BEFORE THE INTERIOR designer and self-proclaimed home curator Sally Breer and her husband, a general contractor named Dan Medina, moved into their current Los Angeles house, they rented a 1970s-inspired loft in a commercial complex in the city’s industrial Frogtown neighborhood for many years. An exercise in louche minimalism, it was perfect for a couple — with a leather pad for seating on the cement floor and rigid, Donald Judd-esque plywood dining chairs — but hardly right for a family. Once they had a child, they moved into a post-and-beam midcentury “tree fort,” as the pair called it, with a hollow barn door that separated the living space from their baby’s room, preventing them from ever throwing dinner parties. So in 2019, when they purchased a 1950s ranch-style property in the Eastside neighborhood of Eagle Rock, the “first goal,” says Breer, who was pregnant with her second child during the renovation, “was to get our kids’ bedrooms as far away as possible so that we can live our lives at night.”
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Breer, 34, has the frenetic, frank, almost childlike energy of a creative woman who spends her days selling her occasionally wacky ideas to clients, whether she’s personalizing homes for the actor Chelsea Peretti and the director Jordan Peele or conceptualizing local hotels and restaurants. As half of Los Angeles’s Etc.etera design firm, she and her then-professional partner, Jake Rodehuth-Harrison, were at the vanguard of many of the past decade’s predominant American decorating trends, from sourcing heavily veined marbles in surprising patterns and tones to incorporating low-to-the-ground, undulating vintage sofas and chairs. According to the designer, who earlier this year established her own practice, Sally Breer World, her new place would be the “kind of modern mom-and-dad house where everything is kid-friendly, more or less.”
But pulling that off wasn’t without its challenges. The 2,300-square-foot home that Breer and Medina, 45, found hadn’t been updated since it was constructed 70 years earlier. It had just two big bedrooms, an outdated bathroom and small living and dining rooms; although it also had picturesque front and backyards planted with decades-old palm, pine and oak trees and original, black-bordered casement windows that spanned nearly the entirety of some walls.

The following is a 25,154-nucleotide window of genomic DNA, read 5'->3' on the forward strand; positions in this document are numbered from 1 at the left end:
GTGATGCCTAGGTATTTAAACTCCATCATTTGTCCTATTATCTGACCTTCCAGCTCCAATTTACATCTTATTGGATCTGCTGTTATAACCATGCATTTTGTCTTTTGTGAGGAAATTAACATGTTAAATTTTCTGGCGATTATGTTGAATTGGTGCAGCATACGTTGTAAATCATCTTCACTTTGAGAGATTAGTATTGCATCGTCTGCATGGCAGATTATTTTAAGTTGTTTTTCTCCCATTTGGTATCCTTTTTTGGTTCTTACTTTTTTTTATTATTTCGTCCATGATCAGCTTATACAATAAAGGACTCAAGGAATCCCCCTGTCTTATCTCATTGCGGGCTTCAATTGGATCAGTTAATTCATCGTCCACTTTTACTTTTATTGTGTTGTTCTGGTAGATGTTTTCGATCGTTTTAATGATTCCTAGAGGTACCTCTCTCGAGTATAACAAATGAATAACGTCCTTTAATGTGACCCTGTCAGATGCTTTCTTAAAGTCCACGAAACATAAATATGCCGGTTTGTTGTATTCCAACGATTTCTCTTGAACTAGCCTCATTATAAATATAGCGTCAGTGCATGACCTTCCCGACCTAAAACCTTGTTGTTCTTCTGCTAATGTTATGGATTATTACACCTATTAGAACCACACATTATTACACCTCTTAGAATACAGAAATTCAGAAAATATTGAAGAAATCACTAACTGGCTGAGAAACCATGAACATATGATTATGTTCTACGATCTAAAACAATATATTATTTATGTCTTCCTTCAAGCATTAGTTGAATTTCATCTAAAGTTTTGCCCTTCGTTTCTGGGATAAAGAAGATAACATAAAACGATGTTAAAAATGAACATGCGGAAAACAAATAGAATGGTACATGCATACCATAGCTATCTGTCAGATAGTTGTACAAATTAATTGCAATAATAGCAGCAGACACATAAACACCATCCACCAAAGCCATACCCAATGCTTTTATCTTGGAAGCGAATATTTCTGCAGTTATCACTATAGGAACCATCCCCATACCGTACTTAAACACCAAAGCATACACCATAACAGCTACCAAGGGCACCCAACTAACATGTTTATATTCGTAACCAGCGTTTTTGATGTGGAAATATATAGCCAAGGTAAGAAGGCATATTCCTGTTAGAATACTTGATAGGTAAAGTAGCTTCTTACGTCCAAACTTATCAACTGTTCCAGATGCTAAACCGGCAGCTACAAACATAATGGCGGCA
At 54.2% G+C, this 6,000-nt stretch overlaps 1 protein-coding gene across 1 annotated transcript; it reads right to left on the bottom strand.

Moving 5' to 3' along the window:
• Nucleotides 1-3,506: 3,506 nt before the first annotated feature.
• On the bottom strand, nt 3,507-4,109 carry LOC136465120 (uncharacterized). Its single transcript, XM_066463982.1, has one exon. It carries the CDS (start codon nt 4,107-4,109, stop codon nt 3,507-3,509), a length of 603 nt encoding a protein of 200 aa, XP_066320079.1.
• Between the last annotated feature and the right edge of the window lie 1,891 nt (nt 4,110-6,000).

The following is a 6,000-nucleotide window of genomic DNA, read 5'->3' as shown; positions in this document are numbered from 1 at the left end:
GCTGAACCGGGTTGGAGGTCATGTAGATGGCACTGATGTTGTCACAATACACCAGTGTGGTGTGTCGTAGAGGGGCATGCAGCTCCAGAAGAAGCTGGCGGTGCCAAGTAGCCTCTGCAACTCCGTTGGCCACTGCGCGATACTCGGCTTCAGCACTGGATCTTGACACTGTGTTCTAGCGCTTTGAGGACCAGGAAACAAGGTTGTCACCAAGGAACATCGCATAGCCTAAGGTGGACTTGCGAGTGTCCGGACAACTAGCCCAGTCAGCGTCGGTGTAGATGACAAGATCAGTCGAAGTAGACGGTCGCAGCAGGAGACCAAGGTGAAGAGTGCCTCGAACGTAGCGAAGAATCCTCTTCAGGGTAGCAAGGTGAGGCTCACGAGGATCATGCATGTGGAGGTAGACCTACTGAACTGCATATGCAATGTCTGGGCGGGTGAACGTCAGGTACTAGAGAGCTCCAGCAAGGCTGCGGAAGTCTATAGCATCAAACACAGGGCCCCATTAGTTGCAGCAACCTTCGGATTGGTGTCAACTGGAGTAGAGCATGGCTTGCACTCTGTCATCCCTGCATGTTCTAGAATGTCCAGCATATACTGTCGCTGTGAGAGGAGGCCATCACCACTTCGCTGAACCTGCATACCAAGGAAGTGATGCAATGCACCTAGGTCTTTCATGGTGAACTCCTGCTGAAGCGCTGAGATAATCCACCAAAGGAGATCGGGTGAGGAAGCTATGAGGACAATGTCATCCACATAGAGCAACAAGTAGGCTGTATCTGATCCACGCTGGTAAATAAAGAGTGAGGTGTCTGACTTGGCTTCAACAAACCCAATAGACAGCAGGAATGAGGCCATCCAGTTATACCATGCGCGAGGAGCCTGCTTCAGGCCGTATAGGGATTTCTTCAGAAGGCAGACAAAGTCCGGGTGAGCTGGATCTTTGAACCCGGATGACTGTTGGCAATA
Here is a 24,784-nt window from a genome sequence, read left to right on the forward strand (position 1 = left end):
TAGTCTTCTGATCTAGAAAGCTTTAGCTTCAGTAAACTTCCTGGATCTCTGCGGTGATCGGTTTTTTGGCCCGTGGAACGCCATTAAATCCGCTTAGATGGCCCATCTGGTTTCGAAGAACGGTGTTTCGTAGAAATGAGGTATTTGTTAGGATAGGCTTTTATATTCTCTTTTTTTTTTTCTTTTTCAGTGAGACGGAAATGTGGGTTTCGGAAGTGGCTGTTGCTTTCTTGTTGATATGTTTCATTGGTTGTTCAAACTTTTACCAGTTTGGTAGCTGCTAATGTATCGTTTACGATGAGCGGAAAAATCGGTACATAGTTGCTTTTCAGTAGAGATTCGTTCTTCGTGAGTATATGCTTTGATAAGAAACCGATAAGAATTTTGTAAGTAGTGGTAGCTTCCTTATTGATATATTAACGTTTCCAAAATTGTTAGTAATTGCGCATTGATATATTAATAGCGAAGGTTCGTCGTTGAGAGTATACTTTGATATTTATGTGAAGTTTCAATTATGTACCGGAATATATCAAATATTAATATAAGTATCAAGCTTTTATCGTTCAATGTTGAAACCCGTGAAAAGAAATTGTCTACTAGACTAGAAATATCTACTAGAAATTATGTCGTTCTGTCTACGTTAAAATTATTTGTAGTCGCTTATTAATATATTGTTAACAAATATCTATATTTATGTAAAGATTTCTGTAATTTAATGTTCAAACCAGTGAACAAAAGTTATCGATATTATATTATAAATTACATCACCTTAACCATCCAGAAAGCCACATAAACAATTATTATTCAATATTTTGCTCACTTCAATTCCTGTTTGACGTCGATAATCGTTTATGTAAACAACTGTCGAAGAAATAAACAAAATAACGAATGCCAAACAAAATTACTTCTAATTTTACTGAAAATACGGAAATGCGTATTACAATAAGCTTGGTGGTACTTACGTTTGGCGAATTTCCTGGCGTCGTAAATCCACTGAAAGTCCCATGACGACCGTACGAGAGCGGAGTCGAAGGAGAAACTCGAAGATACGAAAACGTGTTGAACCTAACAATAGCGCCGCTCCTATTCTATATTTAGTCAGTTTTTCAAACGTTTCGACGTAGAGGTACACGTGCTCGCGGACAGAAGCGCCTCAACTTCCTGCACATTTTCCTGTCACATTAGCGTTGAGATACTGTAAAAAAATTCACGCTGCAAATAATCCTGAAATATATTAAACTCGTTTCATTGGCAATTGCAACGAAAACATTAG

The couple spent the next few months puzzling out different floor plans. Ultimately, they moved nearly every wall to create rooms for their two children (Hazel, 4; Ozzy, 2); a substantial living room with a chef’s kitchen and dining area beside it; and a light-filled primary suite at the end of a long, snaking hallway.
WHILE THOSE EARLY decisions were driven by practicality, the first years of the pandemic — when the two of them worked mostly from home in a garage off the backyard that they converted into a shared office — offered endless days and nights to tinker, as they, for instance, repainted the kitchen cabinets twice (they settled on a glossy khaki taupe) and took on countless craft and construction projects. In Hazel’s room, Breer painted several giant yellow daisies freehand on one wall, inspired by Arnold Lobel’s “Frog and Toad” book series (1970-79), and later surrounded them in a pistachio green hue. She built an open-sided, four-poster, jungle-gym-like bed, covered in soft pink cotton velvet. Recently, Breer says, she made a “way better, cleaner” version of it for another residential commission; her husband, she says, has taken to calling their home the Lab.
For what is a house if not a place to constantly experiment? Breer, who grew up in New York City as the daughter of the avant-garde animation artist Robert Breer, considers herself an avid crafter; she relishes homemade patina and imperfections, often relying upon her cadre of downtown upholsterers, fabricators, furniture makers, deadstock-fabric dealers and other partners to prototype whatever visions spring to mind. Bespoke seating is a particular obsession: In the living room, there’s a custom love seat and a massive U-shaped sectional, upholstered in a beige indoor-outdoor textile with thin black pinstripes, upon which she often naps. As with the rest of the house, Breer says, “I like beauty, but I’m also a functional person, and there are specific proportions and depths and fabrics I like.” She makes her own (deeply comfortable) sofas for many of her clients and hopes to sell them as part of a future line.
Like every good experimenter, she doesn’t always love the results of her explorations. Sometimes, in fact, she’s not even sure she wants to stay in this house, which is the first one she and her husband bought together and fully collaborated on. “The minute we’re done” — which may be never — “I’m going to be like, ‘Great, now we’re ready to go,’” she says. On to another place on another street that they can tear down to its studs — and see what comes of it.
Photo assistant: Aliana Turkel
The post An Interior Designer’s Los Angeles Home Is Also Her Laboratory appeared first on New York Times.